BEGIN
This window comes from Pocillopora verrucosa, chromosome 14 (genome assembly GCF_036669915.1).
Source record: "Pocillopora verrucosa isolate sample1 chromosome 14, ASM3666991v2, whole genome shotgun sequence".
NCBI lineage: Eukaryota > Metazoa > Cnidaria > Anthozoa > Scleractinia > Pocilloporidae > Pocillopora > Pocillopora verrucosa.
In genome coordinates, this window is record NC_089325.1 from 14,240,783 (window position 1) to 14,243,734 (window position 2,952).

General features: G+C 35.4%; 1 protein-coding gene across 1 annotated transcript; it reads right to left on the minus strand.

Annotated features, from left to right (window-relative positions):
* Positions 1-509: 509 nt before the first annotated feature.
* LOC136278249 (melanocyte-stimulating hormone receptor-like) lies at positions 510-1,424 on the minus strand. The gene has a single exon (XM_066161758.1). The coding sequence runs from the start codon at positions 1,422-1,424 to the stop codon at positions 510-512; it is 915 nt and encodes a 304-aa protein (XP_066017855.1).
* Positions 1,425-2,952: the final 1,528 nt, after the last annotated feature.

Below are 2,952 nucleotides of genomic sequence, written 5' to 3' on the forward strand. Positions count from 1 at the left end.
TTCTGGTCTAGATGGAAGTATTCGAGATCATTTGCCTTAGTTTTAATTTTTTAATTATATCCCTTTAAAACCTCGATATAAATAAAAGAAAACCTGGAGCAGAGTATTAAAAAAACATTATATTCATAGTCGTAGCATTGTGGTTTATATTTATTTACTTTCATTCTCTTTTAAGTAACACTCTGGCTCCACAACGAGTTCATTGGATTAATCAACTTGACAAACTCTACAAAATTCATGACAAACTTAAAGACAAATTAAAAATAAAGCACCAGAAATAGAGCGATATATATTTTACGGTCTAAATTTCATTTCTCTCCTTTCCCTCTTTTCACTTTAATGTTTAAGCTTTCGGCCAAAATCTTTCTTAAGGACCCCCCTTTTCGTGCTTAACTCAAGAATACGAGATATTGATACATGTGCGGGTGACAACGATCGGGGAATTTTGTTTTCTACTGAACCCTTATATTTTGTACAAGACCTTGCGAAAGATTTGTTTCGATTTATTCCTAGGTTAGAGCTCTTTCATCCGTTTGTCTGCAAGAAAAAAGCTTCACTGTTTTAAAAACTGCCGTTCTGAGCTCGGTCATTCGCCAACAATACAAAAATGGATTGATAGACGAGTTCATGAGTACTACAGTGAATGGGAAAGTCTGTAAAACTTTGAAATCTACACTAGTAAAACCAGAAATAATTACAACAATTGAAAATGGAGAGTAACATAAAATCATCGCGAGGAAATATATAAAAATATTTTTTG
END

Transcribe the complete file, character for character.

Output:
This window comes from Pocillopora verrucosa, chromosome 14 (genome assembly GCF_036669915.1).
Source record: "Pocillopora verrucosa isolate sample1 chromosome 14, ASM3666991v2, whole genome shotgun sequence".
NCBI lineage: Eukaryota > Metazoa > Cnidaria > Anthozoa > Scleractinia > Pocilloporidae > Pocillopora > Pocillopora verrucosa.
In genome coordinates, this window is record NC_089325.1 from 14,240,783 (window position 1) to 14,243,734 (window position 2,952).

General features: G+C 35.4%; 1 protein-coding gene across 1 annotated transcript; it reads right to left on the minus strand.

Annotated features, from left to right (window-relative positions):
* Positions 1-509: 509 nt before the first annotated feature.
* LOC136278249 (melanocyte-stimulating hormone receptor-like) lies at positions 510-1,424 on the minus strand. The gene has a single exon (XM_066161758.1). The coding sequence runs from the start codon at positions 1,422-1,424 to the stop codon at positions 510-512; it is 915 nt and encodes a 304-aa protein (XP_066017855.1).
* Positions 1,425-2,952: the final 1,528 nt, after the last annotated feature.

Below are 2,952 nucleotides of genomic sequence, written 5' to 3' on the forward strand. Positions count from 1 at the left end.
TTCTGGTCTAGATGGAAGTATTCGAGATCATTTGCCTTAGTTTTAATTTTTTAATTATATCCCTTTAAAACCTCGATATAAATAAAAGAAAACCTGGAGCAGAGTATTAAAAAAACATTATATTCATAGTCGTAGCATTGTGGTTTATATTTATTTACTTTCATTCTCTTTTAAGTAACACTCTGGCTCCACAACGAGTTCATTGGATTAATCAACTTGACAAACTCTACAAAATTCATGACAAACTTAAAGACAAATTAAAAATAAAGCACCAGAAATAGAGCGATATATATTTTACGGTCTAAATTTCATTTCTCTCCTTTCCCTCTTTTCACTTTAATGTTTAAGCTTTCGGCCAAAATCTTTCTTAAGGACCCCCCTTTTCGTGCTTAACTCAAGAATACGAGATATTGATACATGTGCGGGTGACAACGATCGGGGAATTTTGTTTTCTACTGAACCCTTATATTTTGTACAAGACCTTGCGAAAGATTTGTTTCGATTTATTCCTAGGTTAGAGCTCTTTCATCCGTTTGTCTGCAAGAAAAAAGCTTCACTGTTTTAAAAACTGCCGTTCTGAGCTCGGTCATTCGCCAACAATACAAAAATGGATTGATAGACGAGTTCATGAGTACTACAGTGAATGGGAAAGTCTGTAAAACTTTGAAATCTACACTAGTAAAACCAGAAATAATTACAACAATTGAAAATGGAGAGTAACATAAAATCATCGCGAGGAAATATATAAAAATATTTTTTG